In April 2012, NASA announced that Dawn’s time at Vesta would be extended by an additional six weeks, allowing for additional observations with the gamma-ray and neutron detector. “Dawn has beamed back to us such dazzling Vestan vistas that we are happy to stay a little longer and learn more about this special world,” said Principal Investigator Christopher Russell of the University of California at Los Angeles. “While we have this one-of-a-kind opportunity to orbit Vesta, we want to make the best and most complete data-sets that we can.” From 1 May, the spacecraft began a final mapping cycle, before gradually spiraling “outwards” from the dwarf planet, with the intent of departing its gravitational clutches on 26 August.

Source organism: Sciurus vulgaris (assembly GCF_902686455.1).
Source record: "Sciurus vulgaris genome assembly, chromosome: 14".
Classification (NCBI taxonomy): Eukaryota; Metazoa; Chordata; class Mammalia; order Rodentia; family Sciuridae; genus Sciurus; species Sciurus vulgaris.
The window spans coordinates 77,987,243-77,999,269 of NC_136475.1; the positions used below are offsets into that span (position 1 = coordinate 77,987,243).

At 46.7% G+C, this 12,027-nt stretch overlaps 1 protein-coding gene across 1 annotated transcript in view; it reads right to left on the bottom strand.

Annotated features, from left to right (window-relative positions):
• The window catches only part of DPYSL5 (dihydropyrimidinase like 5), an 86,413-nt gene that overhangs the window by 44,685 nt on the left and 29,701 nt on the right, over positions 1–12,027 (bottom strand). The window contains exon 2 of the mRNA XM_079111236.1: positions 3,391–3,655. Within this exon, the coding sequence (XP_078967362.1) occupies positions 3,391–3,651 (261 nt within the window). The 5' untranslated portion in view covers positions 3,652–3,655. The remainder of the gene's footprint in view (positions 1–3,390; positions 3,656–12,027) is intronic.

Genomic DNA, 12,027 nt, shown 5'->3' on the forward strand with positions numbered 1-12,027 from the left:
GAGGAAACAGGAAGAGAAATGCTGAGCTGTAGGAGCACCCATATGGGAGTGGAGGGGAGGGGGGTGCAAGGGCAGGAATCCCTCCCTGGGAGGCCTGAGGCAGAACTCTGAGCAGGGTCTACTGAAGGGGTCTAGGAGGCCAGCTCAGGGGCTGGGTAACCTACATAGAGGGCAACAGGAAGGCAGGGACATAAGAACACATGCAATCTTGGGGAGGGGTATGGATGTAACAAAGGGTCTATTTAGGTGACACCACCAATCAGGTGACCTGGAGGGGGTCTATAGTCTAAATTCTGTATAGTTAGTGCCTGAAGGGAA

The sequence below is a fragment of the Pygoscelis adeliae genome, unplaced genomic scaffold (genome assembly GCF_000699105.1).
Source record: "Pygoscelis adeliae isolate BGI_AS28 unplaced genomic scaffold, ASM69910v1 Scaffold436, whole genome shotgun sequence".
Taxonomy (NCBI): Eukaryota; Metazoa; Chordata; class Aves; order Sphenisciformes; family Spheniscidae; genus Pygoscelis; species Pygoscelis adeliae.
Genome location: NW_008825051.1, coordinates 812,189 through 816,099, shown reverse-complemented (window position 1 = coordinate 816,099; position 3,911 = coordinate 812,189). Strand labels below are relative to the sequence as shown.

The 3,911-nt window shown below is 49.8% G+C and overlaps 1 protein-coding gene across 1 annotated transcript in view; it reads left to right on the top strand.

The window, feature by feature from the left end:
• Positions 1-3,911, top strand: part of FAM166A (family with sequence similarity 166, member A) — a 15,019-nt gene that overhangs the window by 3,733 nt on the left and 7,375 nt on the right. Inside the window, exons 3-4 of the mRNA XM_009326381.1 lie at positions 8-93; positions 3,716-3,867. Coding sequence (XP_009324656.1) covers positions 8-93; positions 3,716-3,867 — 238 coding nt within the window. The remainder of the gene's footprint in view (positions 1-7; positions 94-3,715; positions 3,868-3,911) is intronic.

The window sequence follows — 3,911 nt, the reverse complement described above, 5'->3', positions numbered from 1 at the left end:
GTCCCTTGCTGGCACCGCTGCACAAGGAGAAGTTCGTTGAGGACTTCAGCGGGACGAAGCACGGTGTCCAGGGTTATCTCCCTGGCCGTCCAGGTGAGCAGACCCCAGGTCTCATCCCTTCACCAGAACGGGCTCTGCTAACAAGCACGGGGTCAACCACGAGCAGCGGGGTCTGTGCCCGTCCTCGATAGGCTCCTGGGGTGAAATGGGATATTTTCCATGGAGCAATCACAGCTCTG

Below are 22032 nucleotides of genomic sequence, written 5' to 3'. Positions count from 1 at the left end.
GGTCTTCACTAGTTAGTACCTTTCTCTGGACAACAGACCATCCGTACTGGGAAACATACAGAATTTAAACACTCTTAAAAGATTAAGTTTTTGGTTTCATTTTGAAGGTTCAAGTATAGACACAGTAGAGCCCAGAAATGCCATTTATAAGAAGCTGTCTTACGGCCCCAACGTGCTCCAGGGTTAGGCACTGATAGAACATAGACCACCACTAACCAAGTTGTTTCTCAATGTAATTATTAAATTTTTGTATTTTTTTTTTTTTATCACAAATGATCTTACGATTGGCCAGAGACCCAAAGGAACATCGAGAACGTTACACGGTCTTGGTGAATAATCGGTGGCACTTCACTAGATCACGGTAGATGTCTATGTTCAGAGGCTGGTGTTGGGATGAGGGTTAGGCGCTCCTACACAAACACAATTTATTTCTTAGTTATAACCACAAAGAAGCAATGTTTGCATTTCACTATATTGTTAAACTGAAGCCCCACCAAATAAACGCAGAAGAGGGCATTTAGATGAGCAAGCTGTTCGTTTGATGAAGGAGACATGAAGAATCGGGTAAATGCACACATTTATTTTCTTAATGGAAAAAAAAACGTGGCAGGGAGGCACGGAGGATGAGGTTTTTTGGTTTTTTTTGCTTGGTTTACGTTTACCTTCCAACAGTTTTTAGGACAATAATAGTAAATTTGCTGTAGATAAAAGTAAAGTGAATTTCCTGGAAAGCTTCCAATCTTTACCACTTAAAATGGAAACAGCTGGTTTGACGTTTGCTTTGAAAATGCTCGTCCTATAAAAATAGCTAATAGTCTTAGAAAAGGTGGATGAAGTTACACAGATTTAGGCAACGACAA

Then the gremlins struck. In early August, excessive friction to one of Dawn’s reaction wheels—part of its pointing mechanism—caused it to be powered-off and as efforts to restore the spacecraft to full operational capability continued, its departure from Vesta was postponed and eventually took place at 2:26 a.m. EDT on 5 September. Thus began a 30-month trek to its second dwarf-planet destination, Ceres. Almost 600 miles (950 km) in diameter, Ceres is the largest known body in the Mars-Jupiter asteroid belt and is named for the ancient Roman goddess of agriculture.
Although it was forced briefly into “safe mode” in September 2014, probably due to the effect of high-energy particle radiation on its xenon-ion system, Dawn’s voyage to Ceres was uneventful. In December, the spacecraft entered an approach phase at a mean distance of 400,000 miles (640,000 km) and at 7:39 a.m. EST on 6 March 2015 slipped smoothly into orbit. Initially occupying a polar orbit, the spacecraft gradually refined its circuitous path around Ceres, dipping as low as 233 miles (375 km) during the ten-period between December 2015 and September 2016.